Can’t Sleep? Why Your Inner Clock May Be to Blame

Time—that essential feature of life that we can’t ever seem to get enough of—dictates how we go about each day and when we decide to call it quits. Apparently though, there may be more to keeping time than what the kitchen clock reads. New research out of the University of Texas at Dallas examines which genes might influence the timing of our daily routines and how these genes change with age.

Circadian What?
Scientists know that humans (and most animals for that matter) possess a set of “clock genes” that keep us on a 24-hour activity cycle—our circadian rhythm. These genes dictate a daily cascade of changes in temperature, hormone production, brain wave activity, etc., which influence our eating and sleeping schedules. So basically, clock genes are like your biological watch—there is a reason why stomach grumbling occurs when the clock strikes noon. As we age, however, these patterns get a bit out of whack.

The Findings
Researchers studied brain tissue samples from approximately 150 people and identified a number of clock genes that were unsynchronized in older people. In fact, researchers found as many as 1,000 of these genes, some of which weren’t active until later in life. Therefore, perhaps the brain has its own mechanism to compensate for the clock genes that “turn off” during late adulthood. Scientists suggest that these genes may be to blame for the disturbed sleep/wake cycles seen in seniors.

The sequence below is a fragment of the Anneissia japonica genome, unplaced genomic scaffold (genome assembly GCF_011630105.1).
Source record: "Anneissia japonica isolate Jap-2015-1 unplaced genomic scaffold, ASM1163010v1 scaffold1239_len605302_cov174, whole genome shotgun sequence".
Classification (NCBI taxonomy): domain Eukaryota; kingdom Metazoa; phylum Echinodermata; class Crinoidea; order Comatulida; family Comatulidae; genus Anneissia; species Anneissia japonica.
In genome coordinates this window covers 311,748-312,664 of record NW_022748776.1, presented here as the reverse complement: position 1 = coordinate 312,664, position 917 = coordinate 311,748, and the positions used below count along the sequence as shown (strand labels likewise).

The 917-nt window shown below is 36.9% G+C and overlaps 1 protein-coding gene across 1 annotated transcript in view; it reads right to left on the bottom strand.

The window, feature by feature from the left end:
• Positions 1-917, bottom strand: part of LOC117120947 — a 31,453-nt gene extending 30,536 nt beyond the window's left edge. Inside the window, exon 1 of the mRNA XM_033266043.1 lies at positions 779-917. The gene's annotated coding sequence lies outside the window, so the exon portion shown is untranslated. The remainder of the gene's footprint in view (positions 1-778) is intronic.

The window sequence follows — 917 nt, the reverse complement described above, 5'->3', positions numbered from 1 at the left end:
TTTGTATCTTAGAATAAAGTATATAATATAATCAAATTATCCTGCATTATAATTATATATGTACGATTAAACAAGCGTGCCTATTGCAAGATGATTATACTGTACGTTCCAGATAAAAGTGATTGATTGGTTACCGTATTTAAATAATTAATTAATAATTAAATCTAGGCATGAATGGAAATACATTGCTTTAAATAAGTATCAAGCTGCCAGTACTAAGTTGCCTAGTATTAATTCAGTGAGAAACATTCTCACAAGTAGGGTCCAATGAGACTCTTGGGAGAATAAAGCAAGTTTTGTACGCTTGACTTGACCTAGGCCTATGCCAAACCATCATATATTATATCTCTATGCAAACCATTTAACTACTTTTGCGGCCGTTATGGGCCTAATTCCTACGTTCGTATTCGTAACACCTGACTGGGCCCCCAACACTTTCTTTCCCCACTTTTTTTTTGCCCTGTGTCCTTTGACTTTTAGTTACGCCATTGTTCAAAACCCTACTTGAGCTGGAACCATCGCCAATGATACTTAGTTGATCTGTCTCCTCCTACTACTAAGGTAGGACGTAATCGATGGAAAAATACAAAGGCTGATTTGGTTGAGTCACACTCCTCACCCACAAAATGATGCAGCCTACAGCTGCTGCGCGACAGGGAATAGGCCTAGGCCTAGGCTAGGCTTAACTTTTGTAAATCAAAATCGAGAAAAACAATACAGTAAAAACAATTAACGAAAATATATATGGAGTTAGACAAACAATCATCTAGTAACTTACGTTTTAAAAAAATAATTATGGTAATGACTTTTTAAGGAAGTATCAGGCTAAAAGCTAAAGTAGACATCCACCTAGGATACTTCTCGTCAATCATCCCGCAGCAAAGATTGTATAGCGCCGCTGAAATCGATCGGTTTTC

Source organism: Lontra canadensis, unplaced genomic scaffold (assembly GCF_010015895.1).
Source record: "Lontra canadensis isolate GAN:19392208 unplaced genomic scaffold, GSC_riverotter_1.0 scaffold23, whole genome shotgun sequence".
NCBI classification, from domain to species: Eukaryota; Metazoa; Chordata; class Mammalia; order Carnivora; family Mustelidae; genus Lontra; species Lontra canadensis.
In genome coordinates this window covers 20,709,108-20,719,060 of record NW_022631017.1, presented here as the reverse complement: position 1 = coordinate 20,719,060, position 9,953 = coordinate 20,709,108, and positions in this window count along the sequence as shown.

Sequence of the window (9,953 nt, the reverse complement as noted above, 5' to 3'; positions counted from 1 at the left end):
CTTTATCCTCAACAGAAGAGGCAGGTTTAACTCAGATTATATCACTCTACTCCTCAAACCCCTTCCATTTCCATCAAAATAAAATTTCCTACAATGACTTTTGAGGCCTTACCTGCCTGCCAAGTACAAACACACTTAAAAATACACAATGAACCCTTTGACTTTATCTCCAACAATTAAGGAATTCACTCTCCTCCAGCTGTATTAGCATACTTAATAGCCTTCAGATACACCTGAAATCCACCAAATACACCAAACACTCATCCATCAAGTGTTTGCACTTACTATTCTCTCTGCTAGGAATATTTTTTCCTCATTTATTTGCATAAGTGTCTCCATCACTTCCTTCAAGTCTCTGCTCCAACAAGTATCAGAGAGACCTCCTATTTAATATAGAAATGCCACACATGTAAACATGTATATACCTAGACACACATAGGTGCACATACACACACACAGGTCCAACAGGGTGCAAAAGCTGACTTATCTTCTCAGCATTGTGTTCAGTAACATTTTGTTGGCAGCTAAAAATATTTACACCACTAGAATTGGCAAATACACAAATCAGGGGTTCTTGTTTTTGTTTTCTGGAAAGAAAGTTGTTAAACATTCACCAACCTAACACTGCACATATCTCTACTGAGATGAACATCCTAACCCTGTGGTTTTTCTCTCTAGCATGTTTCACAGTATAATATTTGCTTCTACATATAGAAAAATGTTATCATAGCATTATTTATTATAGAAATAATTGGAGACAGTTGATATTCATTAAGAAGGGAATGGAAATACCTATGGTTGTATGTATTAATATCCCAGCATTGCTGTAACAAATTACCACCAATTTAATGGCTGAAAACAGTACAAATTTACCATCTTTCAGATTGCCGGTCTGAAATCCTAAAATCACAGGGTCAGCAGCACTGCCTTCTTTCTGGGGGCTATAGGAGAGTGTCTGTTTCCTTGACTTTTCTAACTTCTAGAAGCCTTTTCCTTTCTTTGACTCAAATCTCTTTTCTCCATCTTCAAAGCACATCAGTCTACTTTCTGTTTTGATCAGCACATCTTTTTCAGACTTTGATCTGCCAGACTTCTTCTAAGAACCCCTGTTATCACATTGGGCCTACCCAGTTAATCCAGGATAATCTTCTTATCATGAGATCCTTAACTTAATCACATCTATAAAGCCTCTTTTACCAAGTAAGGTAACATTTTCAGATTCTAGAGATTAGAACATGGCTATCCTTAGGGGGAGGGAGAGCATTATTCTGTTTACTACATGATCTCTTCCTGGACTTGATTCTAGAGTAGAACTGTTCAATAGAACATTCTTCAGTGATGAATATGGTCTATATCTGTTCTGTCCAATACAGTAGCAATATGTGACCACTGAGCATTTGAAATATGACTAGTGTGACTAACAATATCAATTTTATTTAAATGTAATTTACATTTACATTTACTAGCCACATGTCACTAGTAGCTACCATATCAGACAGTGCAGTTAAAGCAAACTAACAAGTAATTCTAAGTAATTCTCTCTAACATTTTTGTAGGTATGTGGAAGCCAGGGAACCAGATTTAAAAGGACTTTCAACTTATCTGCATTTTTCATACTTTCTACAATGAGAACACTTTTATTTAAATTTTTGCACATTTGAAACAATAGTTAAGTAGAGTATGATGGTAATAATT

Looking Beyond Genetics
These findings provide some insight into why some diseases tend to appear later in life. For example, lack of sleep has been shown to increase the risk of both Alzheimer’s disease and dementia, though many other factors are likely involved.

Sleep aids may be an option to battle this age-related insomnia. However, sleeping pills and other options like melatonin can increase circadian disturbances in older adults, and side effects of these treatments tend to get worse with age. Instead, experts agree that behavioral therapy might be the best option for synchronizing one’s inner clock. Take a walk in the morning sunshine, stop eating after the evening news and avoid reading or doing work in bed. Be sure to check out the National Sleep Foundation’s tips, too.

We can’t change our genetic makeup, but understanding can be the first step to getting more zzzz’s.

(Feature photo courtesy of

Samantha Lunsky

Samantha Lunsky is an intern with the Healthy Aging Project, and a student in the Integrative Physiology Department at the University of Colorado Boulder.